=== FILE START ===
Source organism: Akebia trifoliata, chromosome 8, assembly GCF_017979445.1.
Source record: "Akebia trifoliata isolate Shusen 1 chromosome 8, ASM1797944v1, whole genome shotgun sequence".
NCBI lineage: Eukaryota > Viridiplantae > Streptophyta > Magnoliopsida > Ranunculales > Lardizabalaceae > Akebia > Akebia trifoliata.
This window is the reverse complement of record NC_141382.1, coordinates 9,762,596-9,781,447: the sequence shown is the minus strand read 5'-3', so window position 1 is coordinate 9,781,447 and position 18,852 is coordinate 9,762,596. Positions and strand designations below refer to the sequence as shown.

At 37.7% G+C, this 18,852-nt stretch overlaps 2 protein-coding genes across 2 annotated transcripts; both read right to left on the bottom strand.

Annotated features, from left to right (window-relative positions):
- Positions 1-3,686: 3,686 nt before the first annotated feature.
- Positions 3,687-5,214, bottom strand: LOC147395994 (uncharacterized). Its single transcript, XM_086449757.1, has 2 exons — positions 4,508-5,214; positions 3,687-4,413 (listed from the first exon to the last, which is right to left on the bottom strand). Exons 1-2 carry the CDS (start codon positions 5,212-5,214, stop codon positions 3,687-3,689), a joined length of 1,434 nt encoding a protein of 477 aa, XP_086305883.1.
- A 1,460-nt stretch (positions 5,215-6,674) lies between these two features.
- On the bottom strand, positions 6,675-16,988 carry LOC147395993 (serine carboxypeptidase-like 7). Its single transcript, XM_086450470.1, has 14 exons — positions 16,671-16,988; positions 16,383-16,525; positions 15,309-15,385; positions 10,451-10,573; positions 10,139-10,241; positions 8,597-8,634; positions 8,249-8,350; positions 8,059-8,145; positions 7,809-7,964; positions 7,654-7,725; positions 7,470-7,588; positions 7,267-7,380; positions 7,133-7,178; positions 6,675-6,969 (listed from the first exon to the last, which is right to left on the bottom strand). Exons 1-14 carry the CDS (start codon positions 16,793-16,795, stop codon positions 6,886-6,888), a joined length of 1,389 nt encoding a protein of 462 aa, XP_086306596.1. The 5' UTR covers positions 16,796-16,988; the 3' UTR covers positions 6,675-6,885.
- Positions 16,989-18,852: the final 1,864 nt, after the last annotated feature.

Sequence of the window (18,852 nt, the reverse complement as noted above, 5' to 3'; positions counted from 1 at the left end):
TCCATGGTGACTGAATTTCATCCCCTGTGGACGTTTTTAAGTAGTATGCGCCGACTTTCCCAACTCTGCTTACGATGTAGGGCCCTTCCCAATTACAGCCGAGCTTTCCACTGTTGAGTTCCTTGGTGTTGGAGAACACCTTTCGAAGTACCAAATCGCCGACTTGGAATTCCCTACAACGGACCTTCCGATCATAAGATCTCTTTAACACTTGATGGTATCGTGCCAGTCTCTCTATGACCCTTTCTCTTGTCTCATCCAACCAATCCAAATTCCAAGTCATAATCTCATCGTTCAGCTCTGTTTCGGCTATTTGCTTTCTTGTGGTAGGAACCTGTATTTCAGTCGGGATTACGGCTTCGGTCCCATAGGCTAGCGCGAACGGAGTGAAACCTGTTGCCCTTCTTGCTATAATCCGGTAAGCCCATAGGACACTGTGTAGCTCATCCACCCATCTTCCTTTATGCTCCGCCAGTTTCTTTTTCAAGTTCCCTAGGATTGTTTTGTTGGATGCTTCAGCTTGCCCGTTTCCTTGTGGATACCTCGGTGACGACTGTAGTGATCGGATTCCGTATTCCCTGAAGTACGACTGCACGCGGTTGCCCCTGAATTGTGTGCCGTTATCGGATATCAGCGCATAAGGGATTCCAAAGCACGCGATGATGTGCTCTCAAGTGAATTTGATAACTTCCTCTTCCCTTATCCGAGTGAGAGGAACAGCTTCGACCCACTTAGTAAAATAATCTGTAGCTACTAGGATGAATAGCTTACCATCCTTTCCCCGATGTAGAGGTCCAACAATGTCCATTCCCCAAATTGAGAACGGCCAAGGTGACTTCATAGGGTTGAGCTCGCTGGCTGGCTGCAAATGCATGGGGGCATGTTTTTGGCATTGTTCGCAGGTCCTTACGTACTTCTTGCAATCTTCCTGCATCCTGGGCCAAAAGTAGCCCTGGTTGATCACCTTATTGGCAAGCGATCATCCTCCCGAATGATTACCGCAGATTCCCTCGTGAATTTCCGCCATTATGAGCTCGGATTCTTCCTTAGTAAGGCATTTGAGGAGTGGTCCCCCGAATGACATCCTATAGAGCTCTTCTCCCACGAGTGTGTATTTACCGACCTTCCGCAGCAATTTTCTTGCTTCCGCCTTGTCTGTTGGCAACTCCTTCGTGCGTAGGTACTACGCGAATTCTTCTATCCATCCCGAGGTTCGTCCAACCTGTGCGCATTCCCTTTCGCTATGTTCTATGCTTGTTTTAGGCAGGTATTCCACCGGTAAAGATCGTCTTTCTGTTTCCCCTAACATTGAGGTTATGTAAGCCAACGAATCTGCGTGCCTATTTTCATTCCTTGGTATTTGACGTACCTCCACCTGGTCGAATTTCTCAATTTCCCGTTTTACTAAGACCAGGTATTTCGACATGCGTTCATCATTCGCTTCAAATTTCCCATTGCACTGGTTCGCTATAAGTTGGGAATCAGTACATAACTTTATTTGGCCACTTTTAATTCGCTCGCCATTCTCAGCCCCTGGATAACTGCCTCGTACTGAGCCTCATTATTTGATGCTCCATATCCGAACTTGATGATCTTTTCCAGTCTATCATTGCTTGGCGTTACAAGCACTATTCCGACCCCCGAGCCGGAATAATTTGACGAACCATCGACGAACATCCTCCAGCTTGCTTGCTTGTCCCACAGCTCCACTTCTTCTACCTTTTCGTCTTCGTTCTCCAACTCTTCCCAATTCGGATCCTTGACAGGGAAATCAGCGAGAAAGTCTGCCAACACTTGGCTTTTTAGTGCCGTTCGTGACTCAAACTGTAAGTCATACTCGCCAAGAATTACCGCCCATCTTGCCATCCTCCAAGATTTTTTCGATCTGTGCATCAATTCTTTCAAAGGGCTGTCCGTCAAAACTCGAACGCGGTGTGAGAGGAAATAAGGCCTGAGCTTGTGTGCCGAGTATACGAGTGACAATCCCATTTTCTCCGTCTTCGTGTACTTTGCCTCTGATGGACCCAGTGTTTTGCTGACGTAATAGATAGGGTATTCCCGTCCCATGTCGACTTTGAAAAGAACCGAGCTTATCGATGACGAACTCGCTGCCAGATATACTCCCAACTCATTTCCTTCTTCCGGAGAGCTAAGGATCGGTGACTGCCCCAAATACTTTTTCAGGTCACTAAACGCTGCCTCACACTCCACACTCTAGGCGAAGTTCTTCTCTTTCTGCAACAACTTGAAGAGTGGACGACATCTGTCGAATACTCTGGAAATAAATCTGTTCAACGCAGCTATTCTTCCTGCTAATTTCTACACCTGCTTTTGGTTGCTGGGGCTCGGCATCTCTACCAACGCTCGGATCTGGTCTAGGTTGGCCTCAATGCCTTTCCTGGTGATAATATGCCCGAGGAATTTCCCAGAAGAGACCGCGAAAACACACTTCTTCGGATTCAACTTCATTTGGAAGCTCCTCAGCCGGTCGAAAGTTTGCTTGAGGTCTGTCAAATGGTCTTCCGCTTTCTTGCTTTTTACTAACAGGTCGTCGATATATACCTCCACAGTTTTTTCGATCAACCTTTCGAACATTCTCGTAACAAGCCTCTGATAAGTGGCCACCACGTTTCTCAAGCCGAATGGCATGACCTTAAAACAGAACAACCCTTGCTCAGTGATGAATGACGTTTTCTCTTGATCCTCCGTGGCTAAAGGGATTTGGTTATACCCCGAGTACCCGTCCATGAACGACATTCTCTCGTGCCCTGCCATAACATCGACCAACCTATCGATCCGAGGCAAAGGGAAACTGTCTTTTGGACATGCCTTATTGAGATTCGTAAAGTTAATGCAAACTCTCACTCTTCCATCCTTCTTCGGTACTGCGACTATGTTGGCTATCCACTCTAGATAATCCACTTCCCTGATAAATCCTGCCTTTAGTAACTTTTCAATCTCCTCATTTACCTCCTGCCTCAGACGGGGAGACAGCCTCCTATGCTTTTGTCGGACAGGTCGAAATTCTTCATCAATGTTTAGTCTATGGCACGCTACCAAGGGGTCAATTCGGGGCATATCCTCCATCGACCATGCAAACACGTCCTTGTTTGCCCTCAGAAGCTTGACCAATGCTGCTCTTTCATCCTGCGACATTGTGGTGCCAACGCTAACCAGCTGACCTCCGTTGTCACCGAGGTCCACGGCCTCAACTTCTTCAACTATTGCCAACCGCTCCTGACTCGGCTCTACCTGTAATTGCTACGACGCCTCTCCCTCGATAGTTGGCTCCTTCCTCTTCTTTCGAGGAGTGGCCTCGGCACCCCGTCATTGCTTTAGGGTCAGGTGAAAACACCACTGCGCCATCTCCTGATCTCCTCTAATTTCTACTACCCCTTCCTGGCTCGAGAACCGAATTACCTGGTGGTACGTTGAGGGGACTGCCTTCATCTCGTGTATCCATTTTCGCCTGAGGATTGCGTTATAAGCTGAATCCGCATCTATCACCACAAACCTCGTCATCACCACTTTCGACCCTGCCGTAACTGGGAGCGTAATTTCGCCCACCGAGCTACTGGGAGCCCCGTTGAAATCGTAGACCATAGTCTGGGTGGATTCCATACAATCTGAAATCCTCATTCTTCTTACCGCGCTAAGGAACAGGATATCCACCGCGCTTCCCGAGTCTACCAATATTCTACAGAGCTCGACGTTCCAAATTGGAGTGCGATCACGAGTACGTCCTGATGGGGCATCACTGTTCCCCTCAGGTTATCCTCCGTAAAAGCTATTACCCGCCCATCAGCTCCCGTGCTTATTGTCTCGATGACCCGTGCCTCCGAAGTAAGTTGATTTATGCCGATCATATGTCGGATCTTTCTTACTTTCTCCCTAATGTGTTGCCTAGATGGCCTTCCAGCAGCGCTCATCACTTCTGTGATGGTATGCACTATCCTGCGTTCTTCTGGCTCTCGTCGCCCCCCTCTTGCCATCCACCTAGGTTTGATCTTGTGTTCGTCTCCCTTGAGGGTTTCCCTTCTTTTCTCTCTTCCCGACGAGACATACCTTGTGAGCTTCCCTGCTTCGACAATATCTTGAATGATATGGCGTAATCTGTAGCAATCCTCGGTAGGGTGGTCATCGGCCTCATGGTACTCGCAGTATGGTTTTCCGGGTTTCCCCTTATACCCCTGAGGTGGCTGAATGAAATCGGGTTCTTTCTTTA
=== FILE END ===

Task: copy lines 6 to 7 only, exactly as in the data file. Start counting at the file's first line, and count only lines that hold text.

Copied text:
Annotated features, from left to right (window-relative positions):
- Positions 1-3,686: 3,686 nt before the first annotated feature.